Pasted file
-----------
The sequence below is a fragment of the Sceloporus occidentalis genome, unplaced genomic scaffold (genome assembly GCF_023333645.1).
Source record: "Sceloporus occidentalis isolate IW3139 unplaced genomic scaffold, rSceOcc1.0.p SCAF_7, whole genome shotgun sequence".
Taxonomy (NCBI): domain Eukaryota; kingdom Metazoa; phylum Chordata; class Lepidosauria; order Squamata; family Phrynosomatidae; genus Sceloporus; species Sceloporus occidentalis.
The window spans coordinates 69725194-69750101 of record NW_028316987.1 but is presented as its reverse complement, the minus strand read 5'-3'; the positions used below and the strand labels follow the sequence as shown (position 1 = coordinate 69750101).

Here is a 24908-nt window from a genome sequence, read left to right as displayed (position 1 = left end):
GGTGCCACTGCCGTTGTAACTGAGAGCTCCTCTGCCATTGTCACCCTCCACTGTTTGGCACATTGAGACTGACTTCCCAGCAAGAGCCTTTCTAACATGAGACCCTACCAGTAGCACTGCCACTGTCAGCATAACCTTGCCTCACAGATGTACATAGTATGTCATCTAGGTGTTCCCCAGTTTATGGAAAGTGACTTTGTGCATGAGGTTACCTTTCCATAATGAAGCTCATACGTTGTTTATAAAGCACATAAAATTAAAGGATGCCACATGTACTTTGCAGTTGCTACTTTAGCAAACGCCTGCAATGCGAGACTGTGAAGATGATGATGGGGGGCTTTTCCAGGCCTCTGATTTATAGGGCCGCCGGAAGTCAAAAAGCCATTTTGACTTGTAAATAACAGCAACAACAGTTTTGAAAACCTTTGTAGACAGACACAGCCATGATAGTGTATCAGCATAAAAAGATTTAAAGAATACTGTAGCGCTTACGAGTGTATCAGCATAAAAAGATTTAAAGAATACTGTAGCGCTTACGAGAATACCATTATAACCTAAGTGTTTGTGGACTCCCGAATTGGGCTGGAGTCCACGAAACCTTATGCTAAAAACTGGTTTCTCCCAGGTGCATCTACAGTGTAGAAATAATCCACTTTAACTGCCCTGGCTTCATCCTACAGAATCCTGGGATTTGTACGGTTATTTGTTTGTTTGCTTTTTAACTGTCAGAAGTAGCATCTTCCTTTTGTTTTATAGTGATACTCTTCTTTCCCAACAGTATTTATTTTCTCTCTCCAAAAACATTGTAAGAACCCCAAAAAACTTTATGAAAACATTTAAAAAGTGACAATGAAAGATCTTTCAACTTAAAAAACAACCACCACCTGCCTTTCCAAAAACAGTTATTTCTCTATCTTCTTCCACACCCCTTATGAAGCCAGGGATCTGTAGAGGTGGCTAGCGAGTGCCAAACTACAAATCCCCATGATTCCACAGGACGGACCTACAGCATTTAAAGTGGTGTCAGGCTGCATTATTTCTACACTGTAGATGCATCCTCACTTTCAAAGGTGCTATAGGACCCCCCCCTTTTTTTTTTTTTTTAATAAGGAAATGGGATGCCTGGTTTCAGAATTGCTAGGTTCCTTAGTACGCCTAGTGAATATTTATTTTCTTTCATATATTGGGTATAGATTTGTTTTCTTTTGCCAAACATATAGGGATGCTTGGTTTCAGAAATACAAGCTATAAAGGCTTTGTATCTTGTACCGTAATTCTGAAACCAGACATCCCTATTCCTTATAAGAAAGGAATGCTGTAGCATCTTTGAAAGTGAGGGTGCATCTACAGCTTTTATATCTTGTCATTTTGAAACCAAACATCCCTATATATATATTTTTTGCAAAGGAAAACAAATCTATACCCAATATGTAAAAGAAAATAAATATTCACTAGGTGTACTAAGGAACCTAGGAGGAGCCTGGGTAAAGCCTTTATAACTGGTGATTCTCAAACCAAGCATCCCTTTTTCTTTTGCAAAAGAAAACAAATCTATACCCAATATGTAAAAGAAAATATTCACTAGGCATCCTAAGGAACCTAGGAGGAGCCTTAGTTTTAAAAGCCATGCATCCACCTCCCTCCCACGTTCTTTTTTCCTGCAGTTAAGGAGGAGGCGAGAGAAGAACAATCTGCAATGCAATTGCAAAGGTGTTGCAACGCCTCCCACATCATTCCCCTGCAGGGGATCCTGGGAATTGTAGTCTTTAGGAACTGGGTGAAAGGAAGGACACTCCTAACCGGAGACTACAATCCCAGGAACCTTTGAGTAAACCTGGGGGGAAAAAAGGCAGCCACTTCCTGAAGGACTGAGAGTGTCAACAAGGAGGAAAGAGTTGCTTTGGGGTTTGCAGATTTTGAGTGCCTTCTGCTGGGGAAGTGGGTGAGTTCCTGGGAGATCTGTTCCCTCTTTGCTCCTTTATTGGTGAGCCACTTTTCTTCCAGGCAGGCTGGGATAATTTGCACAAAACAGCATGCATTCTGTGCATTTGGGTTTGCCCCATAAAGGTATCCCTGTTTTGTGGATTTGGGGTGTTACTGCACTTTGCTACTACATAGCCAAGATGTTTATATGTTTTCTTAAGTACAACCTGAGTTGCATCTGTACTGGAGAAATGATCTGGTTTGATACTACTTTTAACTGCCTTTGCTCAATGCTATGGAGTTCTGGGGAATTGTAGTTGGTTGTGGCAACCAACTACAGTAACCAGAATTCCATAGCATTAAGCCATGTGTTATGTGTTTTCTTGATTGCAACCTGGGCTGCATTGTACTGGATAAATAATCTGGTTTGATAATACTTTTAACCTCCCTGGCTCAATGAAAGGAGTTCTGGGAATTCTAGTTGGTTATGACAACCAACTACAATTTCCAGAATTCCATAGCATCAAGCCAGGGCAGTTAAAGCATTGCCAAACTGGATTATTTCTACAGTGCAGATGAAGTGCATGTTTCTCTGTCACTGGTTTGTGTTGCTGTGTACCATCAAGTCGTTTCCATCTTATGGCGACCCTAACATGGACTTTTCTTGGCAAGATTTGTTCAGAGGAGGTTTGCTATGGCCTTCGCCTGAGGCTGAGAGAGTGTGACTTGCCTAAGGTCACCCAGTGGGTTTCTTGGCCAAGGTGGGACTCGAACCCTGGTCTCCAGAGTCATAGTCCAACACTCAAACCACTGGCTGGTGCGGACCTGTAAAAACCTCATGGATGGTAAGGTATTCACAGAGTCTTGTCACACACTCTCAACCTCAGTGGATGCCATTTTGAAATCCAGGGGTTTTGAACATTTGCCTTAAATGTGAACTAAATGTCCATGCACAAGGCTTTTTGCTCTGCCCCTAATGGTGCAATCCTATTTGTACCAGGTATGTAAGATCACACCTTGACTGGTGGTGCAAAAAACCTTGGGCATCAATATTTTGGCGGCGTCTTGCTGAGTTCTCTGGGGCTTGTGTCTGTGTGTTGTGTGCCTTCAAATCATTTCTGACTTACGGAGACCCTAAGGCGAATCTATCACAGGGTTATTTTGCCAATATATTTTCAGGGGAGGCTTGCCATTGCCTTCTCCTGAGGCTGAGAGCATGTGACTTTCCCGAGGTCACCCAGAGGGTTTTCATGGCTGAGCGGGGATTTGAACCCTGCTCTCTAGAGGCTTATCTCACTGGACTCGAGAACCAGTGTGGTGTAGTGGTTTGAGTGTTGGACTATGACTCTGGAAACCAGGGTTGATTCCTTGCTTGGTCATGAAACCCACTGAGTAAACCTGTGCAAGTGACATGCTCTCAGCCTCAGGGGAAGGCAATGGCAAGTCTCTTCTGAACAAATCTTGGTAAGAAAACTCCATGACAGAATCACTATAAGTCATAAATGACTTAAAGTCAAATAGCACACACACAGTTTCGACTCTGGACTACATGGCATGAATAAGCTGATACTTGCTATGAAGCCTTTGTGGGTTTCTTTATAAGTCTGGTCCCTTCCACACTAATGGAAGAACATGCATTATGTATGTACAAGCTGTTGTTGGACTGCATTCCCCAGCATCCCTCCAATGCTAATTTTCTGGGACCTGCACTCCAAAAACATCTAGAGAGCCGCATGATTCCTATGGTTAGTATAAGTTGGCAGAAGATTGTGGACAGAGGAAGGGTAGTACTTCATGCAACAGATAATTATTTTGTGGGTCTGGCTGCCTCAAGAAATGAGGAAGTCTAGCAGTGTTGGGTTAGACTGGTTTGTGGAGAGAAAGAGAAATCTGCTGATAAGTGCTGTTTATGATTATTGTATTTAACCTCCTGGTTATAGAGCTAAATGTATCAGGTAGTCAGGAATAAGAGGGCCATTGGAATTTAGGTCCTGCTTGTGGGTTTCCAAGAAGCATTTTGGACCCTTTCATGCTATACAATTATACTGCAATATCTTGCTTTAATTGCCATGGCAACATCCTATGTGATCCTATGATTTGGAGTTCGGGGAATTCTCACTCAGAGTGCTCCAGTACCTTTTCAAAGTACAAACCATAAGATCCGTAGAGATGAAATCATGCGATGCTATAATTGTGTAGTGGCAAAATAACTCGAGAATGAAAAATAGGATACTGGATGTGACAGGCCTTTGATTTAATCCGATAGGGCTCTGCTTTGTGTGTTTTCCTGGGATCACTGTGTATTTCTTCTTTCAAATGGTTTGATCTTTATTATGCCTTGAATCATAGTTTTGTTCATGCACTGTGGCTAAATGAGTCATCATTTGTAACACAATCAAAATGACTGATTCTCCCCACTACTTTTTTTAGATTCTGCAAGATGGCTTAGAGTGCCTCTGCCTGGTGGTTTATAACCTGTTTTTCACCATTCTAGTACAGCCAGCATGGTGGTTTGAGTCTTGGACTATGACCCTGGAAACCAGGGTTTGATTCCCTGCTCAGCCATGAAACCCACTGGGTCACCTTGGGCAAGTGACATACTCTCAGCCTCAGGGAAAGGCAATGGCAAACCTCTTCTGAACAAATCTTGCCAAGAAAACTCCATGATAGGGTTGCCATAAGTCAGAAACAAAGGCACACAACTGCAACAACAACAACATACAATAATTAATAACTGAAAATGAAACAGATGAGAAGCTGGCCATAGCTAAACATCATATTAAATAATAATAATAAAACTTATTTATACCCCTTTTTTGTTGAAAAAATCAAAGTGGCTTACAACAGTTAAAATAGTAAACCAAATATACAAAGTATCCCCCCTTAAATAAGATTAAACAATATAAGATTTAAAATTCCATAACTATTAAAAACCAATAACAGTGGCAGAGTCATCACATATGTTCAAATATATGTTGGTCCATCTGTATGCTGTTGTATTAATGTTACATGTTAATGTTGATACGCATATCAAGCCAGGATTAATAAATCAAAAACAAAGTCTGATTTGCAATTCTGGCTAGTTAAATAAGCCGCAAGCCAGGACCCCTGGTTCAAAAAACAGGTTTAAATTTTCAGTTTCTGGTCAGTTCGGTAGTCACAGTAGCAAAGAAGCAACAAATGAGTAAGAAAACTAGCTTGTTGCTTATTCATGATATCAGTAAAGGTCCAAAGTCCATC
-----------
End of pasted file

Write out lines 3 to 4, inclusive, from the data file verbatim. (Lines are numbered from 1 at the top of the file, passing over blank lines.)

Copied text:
Taxonomy (NCBI): domain Eukaryota; kingdom Metazoa; phylum Chordata; class Lepidosauria; order Squamata; family Phrynosomatidae; genus Sceloporus; species Sceloporus occidentalis.
The window spans coordinates 69725194-69750101 of record NW_028316987.1 but is presented as its reverse complement, the minus strand read 5'-3'; the positions used below and the strand labels follow the sequence as shown (position 1 = coordinate 69750101).